Narrative exposure therapy
What is Narrative Exposure Therapy?
Narrative exposure therapy (NET) is an evidence-based treatment approach for people exposed to repeated and persistent trauma. It was developed by the aid organization VIVO and is initially best documented for work with refugees and asylum seekers, but has also been shown to be effective with other patient groups with complex trauma (Robjant & Fazel, 2010; Lely et al., 2019). The method is a standardized short-term approach that combines elements from Prolonged Exposure Therapy and testimony therapy.
Treating trauma with narrative exposure therapy
The treatment is based on the premise of helping the client integrate traumatic events into a holistic life story and that one gains a new confidence in one's own strengths and resources. In the wake of traumatic events, one may experience that the memory is fragmented and that one wants to avoid internal and external experiences that remind one of the trauma. NET aims to help the client process the trauma memories by telling their story and going into the unpleasant thoughts, feelings and sensations linked to the trauma memories.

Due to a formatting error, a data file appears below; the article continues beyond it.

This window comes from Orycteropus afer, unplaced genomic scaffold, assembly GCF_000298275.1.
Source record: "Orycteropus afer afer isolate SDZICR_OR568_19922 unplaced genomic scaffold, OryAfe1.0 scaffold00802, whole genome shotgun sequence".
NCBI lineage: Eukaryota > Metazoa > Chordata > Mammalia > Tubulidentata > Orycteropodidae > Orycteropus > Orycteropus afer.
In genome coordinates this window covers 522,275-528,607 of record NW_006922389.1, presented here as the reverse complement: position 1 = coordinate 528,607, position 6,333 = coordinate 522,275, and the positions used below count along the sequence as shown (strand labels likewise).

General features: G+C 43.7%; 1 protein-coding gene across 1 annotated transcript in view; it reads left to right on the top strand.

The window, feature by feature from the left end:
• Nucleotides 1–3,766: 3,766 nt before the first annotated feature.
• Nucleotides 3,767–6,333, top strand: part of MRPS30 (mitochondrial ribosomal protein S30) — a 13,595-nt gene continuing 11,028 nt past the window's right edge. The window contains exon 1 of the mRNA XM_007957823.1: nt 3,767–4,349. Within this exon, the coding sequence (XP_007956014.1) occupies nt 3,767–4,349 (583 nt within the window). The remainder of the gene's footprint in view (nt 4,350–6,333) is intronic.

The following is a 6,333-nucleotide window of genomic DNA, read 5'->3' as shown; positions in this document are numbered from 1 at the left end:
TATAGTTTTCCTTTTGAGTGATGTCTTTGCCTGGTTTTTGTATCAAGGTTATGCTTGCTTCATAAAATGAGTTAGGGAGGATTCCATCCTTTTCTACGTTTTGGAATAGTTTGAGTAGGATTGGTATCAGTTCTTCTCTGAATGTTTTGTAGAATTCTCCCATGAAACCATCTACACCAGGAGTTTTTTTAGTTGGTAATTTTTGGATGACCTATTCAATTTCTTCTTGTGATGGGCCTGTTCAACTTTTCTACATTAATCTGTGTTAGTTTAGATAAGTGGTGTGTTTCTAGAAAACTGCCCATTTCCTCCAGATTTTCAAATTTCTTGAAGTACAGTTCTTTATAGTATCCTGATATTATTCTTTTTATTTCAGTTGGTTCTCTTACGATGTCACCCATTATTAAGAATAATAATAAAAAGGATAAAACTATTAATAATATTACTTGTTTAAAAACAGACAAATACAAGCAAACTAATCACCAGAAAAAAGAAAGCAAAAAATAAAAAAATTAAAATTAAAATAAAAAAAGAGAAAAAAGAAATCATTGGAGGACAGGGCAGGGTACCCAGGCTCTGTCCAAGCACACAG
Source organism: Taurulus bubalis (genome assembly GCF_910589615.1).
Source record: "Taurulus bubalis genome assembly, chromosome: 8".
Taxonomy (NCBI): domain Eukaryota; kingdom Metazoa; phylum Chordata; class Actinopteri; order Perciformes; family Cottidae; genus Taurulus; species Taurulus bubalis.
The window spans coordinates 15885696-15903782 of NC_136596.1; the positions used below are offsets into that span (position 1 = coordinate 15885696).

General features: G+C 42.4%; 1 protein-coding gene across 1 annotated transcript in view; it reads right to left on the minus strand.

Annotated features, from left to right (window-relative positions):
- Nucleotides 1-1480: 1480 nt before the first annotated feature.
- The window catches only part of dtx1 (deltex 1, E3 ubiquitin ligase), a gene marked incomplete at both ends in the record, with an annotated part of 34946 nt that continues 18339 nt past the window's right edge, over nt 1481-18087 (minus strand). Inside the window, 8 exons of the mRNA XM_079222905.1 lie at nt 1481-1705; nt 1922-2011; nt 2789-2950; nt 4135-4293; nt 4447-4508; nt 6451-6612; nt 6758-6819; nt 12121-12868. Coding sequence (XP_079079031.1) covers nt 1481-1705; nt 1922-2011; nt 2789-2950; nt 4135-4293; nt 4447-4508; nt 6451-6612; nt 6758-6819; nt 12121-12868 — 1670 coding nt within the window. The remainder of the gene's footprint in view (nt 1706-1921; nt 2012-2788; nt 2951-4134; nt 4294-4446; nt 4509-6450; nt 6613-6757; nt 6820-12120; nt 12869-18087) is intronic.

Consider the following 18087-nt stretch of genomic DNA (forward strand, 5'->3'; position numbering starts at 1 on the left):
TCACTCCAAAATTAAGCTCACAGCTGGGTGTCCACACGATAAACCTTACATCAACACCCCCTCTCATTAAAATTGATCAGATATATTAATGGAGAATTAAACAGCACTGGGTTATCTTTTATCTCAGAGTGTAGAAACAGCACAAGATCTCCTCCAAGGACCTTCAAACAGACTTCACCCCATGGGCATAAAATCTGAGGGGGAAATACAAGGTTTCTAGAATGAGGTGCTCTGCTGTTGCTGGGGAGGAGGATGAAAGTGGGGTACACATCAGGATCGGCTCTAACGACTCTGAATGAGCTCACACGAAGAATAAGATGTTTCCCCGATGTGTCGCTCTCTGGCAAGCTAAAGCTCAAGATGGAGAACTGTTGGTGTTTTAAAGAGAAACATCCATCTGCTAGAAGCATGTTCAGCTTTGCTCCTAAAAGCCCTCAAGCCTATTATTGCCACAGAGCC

A new lifeline: from fragments to wholeness
This is done by placing a life line at the start of the treatment where stones represent bad life experiences and flowers positive life experiences. The course of therapy involves the client sharing his life story while it is recorded on tape. When the client tells about a traumatic event, the therapist helps the client process the memory. Each subsequent session begins with the story being read to the patient as exposure, and the client being given the opportunity to correct any mistakes. At the end of treatment, the complete life history is handed over to the patient.
Robjant, Katy, and Mina Fazel. "The emerging evidence for narrative exposure therapy: A review." Clinical psychology review 30.8 (2010): 1030-1039.
Lely, JC, Smid, GE, Jongedijk, RA, W. Knipscheer, J., & Kleber, RJ (2019). The effectiveness of narrative exposure therapy: A review, meta-analysis and meta-regression analysis. European journal of psychotraumatology, 10(1), 1550344.